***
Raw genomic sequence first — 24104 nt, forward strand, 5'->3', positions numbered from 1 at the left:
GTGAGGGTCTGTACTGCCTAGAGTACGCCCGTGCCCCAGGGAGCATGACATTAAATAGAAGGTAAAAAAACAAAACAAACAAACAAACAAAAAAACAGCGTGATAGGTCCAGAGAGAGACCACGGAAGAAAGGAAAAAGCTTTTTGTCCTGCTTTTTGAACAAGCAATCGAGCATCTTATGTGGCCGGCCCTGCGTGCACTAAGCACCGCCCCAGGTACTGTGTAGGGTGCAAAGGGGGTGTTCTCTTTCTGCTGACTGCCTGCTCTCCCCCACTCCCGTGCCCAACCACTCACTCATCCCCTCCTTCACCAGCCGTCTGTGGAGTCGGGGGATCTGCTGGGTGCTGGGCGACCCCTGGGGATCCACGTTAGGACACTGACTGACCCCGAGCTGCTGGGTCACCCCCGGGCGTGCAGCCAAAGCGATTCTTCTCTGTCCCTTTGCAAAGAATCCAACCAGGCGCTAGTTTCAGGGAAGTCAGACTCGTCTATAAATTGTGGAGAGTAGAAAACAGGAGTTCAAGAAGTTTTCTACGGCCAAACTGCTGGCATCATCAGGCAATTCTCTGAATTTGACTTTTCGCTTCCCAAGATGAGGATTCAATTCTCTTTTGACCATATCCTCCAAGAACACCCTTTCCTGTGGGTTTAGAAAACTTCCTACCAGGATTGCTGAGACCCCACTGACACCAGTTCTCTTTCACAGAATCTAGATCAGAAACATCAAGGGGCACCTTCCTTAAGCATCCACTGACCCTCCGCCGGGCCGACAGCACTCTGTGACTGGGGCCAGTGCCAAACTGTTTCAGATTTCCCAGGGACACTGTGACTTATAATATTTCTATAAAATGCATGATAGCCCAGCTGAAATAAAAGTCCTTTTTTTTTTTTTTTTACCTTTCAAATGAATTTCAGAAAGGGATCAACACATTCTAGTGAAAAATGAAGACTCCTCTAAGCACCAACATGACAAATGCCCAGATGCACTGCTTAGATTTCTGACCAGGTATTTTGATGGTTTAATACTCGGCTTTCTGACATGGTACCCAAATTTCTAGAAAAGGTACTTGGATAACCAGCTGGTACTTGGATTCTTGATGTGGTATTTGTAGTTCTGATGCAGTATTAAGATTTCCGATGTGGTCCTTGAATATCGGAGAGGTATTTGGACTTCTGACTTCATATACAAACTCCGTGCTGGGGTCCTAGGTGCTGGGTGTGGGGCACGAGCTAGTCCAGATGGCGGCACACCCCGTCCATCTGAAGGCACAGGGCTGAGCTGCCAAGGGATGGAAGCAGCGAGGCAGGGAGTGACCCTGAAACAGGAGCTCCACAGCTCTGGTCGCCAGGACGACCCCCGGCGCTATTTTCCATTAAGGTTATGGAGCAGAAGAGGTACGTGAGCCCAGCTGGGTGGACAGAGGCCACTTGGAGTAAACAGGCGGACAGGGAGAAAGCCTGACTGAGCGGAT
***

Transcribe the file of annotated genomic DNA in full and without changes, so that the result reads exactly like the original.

Raw genomic sequence first — 24104 nt, forward strand, 5'->3', positions numbered from 1 at the left:
GTGAGGGTCTGTACTGCCTAGAGTACGCCCGTGCCCCAGGGAGCATGACATTAAATAGAAGGTAAAAAAACAAAACAAACAAACAAACAAAAAAACAGCGTGATAGGTCCAGAGAGAGACCACGGAAGAAAGGAAAAAGCTTTTTGTCCTGCTTTTTGAACAAGCAATCGAGCATCTTATGTGGCCGGCCCTGCGTGCACTAAGCACCGCCCCAGGTACTGTGTAGGGTGCAAAGGGGGTGTTCTCTTTCTGCTGACTGCCTGCTCTCCCCCACTCCCGTGCCCAACCACTCACTCATCCCCTCCTTCACCAGCCGTCTGTGGAGTCGGGGGATCTGCTGGGTGCTGGGCGACCCCTGGGGATCCACGTTAGGACACTGACTGACCCCGAGCTGCTGGGTCACCCCCGGGCGTGCAGCCAAAGCGATTCTTCTCTGTCCCTTTGCAAAGAATCCAACCAGGCGCTAGTTTCAGGGAAGTCAGACTCGTCTATAAATTGTGGAGAGTAGAAAACAGGAGTTCAAGAAGTTTTCTACGGCCAAACTGCTGGCATCATCAGGCAATTCTCTGAATTTGACTTTTCGCTTCCCAAGATGAGGATTCAATTCTCTTTTGACCATATCCTCCAAGAACACCCTTTCCTGTGGGTTTAGAAAACTTCCTACCAGGATTGCTGAGACCCCACTGACACCAGTTCTCTTTCACAGAATCTAGATCAGAAACATCAAGGGGCACCTTCCTTAAGCATCCACTGACCCTCCGCCGGGCCGACAGCACTCTGTGACTGGGGCCAGTGCCAAACTGTTTCAGATTTCCCAGGGACACTGTGACTTATAATATTTCTATAAAATGCATGATAGCCCAGCTGAAATAAAAGTCCTTTTTTTTTTTTTTTTACCTTTCAAATGAATTTCAGAAAGGGATCAACACATTCTAGTGAAAAATGAAGACTCCTCTAAGCACCAACATGACAAATGCCCAGATGCACTGCTTAGATTTCTGACCAGGTATTTTGATGGTTTAATACTCGGCTTTCTGACATGGTACCCAAATTTCTAGAAAAGGTACTTGGATAACCAGCTGGTACTTGGATTCTTGATGTGGTATTTGTAGTTCTGATGCAGTATTAAGATTTCCGATGTGGTCCTTGAATATCGGAGAGGTATTTGGACTTCTGACTTCATATACAAACTCCGTGCTGGGGTCCTAGGTGCTGGGTGTGGGGCACGAGCTAGTCCAGATGGCGGCACACCCCGTCCATCTGAAGGCACAGGGCTGAGCTGCCAAGGGATGGAAGCAGCGAGGCAGGGAGTGACCCTGAAACAGGAGCTCCACAGCTCTGGTCGCCAGGACGACCCCCGGCGCTATTTTCCATTAAGGTTATGGAGCAGAAGAGGTACGTGAGCCCAGCTGGGTGGACAGAGGCCACTTGGAGTAAACAGGCGGACAGGGAGAAAGCCTGACTGAGCGGAT